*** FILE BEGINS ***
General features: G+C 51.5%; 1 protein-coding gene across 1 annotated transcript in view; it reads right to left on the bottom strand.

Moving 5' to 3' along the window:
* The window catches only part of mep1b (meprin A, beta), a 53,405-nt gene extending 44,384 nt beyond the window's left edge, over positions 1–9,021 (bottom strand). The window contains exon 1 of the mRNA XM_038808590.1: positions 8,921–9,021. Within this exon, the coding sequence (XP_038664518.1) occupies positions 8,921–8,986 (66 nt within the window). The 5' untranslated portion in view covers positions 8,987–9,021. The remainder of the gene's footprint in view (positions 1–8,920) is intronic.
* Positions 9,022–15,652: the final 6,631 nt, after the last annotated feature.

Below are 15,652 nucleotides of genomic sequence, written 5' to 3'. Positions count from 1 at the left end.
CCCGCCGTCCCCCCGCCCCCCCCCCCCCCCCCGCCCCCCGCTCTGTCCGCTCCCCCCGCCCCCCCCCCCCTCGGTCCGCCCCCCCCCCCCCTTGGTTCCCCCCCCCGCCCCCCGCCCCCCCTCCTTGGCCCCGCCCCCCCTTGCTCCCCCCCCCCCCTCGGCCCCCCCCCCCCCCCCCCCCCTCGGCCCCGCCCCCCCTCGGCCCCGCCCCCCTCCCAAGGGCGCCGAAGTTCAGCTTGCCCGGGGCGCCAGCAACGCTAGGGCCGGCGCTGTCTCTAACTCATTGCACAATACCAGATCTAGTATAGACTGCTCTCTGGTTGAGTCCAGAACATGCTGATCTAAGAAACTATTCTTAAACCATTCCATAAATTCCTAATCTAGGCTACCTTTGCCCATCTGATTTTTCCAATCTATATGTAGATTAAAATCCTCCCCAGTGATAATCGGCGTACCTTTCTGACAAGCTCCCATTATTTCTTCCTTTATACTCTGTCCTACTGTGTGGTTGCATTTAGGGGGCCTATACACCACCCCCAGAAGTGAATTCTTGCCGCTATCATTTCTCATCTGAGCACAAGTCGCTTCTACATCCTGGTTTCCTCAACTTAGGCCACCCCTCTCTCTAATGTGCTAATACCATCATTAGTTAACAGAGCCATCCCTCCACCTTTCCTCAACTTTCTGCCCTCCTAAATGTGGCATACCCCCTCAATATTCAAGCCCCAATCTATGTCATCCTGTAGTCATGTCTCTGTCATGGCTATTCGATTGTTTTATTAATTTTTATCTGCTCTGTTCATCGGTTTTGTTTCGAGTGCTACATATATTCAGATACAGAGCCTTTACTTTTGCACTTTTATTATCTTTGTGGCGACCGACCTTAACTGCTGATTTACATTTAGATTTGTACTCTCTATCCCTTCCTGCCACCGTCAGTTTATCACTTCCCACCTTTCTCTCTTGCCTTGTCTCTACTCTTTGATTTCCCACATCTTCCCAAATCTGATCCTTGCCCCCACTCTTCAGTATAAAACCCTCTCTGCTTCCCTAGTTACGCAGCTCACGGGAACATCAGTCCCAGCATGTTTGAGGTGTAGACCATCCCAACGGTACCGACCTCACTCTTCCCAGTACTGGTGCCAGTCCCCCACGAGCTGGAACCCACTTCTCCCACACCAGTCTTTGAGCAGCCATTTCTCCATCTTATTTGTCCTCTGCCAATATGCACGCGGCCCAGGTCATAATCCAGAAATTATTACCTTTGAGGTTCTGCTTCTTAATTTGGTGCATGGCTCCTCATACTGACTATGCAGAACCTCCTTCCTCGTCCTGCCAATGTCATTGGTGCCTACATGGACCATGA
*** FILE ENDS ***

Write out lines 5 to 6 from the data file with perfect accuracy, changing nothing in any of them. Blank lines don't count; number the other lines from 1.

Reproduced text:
Below are 15,652 nucleotides of genomic sequence, written 5' to 3'. Positions count from 1 at the left end.
CCCGCCGTCCCCCCGCCCCCCCCCCCCCCCCCGCCCCCCGCTCTGTCCGCTCCCCCCGCCCCCCCCCCCCTCGGTCCGCCCCCCCCCCCCCTTGGTTCCCCCCCCCGCCCCCCGCCCCCCCTCCTTGGCCCCGCCCCCCCTTGCTCCCCCCCCCCCCTCGGCCCCCCCCCCCCCCCCCCCCCTCGGCCCCGCCCCCCCTCGGCCCCGCCCCCCTCCCAAGGGCGCCGAAGTTCAGCTTGCCCGGGGCGCCAGCAACGCTAGGGCCGGCGCTGTCTCTAACTCATTGCACAATACCAGATCTAGTATAGACTGCTCTCTGGTTGAGTCCAGAACATGCTGATCTAAGAAACTATTCTTAAACCATTCCATAAATTCCTAATCTAGGCTACCTTTGCCCATCTGATTTTTCCAATCTATATGTAGATTAAAATCCTCCCCAGTGATAATCGGCGTACCTTTCTGACAAGCTCCCATTATTTCTTCCTTTATACTCTGTCCTACTGTGTGGTTGCATTTAGGGGGCCTATACACCACCCCCAGAAGTGAATTCTTGCCGCTATCATTTCTCATCTGAGCACAAGTCGCTTCTACATCCTGGTTTCCTCAACTTAGGCCACCCCTCTCTCTAATGTGCTAATACCATCATTAGTTAACAGAGCCATCCCTCCACCTTTCCTCAACTTTCTGCCCTCCTAAATGTGGCATACCCCCTCAATATTCAAGCCCCAATCTATGTCATCCTGTAGTCATGTCTCTGTCATGGCTATTCGATTGTTTTATTAATTTTTATCTGCTCTGTTCATCGGTTTTGTTTCGAGTGCTACATATATTCAGATACAGAGCCTTTACTTTTGCACTTTTATTATCTTTGTGGCGACCGACCTTAACTGCTGATTTACATTTAGATTTGTACTCTCTATCCCTTCCTGCCACCGTCAGTTTATCACTTCCCACCTTTCTCTCTTGCCTTGTCTCTACTCTTTGATTTCCCACATCTTCCCAAATCTGATCCTTGCCCCCACTCTTCAGTATAAAACCCTCTCTGCTTCCCTAGTTACGCAGCTCACGGGAACATCAGTCCCAGCATGTTTGAGGTGTAGACCATCCCAACGGTACCGACCTCACTCTTCCCAGTACTGGTGCCAGTCCCCCACGAGCTGGAACCCACTTCTCCCACACCAGTCTTTGAGCAGCCATTTCTCCATCTTATTTGTCCTCTGCCAATATGCACGCGGCCCAGGTCATAATCCAGAAATTATTACCTTTGAGGTTCTGCTTCTTAATTTGGTGCATGGCTCCTCATACTGACTATGCAGAACCTCCTTCCTCGTCCTGCCAATGTCATTGGTGCCTACATGGACCATGA